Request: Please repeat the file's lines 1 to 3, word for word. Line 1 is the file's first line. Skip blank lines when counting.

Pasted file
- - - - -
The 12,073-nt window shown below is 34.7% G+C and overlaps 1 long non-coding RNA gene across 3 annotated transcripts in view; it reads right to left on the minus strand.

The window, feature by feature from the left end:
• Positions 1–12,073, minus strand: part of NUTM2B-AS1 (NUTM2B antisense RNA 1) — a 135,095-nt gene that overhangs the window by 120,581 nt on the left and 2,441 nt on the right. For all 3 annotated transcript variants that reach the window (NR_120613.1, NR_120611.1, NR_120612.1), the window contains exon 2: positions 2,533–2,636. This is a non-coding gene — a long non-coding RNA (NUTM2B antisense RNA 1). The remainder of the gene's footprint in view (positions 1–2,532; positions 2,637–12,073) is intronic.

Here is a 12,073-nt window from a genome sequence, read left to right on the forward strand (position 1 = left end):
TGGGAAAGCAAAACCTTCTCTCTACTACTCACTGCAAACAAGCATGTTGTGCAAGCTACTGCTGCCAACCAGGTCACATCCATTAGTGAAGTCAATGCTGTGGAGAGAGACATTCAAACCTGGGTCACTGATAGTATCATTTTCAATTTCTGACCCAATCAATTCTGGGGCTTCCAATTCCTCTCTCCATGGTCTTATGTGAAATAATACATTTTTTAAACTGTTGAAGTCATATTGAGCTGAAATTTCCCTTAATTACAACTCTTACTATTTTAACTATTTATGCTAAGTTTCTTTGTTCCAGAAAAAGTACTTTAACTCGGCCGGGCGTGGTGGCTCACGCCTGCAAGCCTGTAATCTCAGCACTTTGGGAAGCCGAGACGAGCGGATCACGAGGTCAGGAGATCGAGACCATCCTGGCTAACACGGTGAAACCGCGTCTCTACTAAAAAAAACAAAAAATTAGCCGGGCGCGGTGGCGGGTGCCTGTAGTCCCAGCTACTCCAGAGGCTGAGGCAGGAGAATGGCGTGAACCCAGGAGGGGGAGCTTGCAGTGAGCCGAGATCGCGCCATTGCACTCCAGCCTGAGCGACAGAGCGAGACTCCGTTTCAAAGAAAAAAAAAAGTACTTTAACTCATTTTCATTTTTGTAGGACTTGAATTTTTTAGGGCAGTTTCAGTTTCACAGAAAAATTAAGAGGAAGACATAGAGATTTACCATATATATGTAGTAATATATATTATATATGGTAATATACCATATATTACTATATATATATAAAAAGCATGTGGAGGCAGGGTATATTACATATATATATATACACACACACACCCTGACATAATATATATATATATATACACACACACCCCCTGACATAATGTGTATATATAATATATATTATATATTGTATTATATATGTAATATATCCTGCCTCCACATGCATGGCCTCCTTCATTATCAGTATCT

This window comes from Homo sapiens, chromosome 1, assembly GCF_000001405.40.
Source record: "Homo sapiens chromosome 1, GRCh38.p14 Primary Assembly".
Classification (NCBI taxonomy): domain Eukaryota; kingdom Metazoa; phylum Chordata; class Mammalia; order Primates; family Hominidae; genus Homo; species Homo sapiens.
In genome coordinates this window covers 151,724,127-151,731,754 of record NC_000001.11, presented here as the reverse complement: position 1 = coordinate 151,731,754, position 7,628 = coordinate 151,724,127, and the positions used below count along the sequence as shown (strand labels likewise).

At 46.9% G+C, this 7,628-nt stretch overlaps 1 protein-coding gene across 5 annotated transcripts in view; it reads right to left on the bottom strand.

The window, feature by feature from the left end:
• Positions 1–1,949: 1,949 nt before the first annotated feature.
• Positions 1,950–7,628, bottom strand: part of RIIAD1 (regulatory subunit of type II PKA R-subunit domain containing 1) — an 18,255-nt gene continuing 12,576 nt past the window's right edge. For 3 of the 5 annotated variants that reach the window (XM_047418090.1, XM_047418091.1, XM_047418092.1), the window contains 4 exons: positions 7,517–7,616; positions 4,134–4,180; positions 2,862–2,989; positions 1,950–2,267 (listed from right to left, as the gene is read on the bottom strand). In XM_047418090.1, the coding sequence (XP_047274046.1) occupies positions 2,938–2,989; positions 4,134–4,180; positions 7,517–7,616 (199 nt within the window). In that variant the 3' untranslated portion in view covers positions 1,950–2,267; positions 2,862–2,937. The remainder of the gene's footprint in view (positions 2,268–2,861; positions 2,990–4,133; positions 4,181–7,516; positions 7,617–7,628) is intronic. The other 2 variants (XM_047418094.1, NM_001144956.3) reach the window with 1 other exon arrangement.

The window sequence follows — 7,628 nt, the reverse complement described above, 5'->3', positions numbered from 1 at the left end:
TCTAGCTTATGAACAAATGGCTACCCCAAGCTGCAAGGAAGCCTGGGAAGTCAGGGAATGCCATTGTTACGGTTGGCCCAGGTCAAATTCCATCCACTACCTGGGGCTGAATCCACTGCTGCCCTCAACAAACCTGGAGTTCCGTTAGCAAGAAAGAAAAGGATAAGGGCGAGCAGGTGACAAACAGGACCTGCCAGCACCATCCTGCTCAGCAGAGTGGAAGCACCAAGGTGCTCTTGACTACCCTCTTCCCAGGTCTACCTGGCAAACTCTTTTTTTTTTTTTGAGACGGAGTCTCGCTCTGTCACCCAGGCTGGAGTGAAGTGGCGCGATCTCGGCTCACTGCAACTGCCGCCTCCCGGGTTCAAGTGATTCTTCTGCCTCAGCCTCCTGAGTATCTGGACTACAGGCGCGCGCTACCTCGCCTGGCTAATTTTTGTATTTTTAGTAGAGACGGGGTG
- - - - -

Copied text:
The 12,073-nt window shown below is 34.7% G+C and overlaps 1 long non-coding RNA gene across 3 annotated transcripts in view; it reads right to left on the minus strand.

The window, feature by feature from the left end:
• Positions 1–12,073, minus strand: part of NUTM2B-AS1 (NUTM2B antisense RNA 1) — a 135,095-nt gene that overhangs the window by 120,581 nt on the left and 2,441 nt on the right. For all 3 annotated transcript variants that reach the window (NR_120613.1, NR_120611.1, NR_120612.1), the window contains exon 2: positions 2,533–2,636. This is a non-coding gene — a long non-coding RNA (NUTM2B antisense RNA 1). The remainder of the gene's footprint in view (positions 1–2,532; positions 2,637–12,073) is intronic.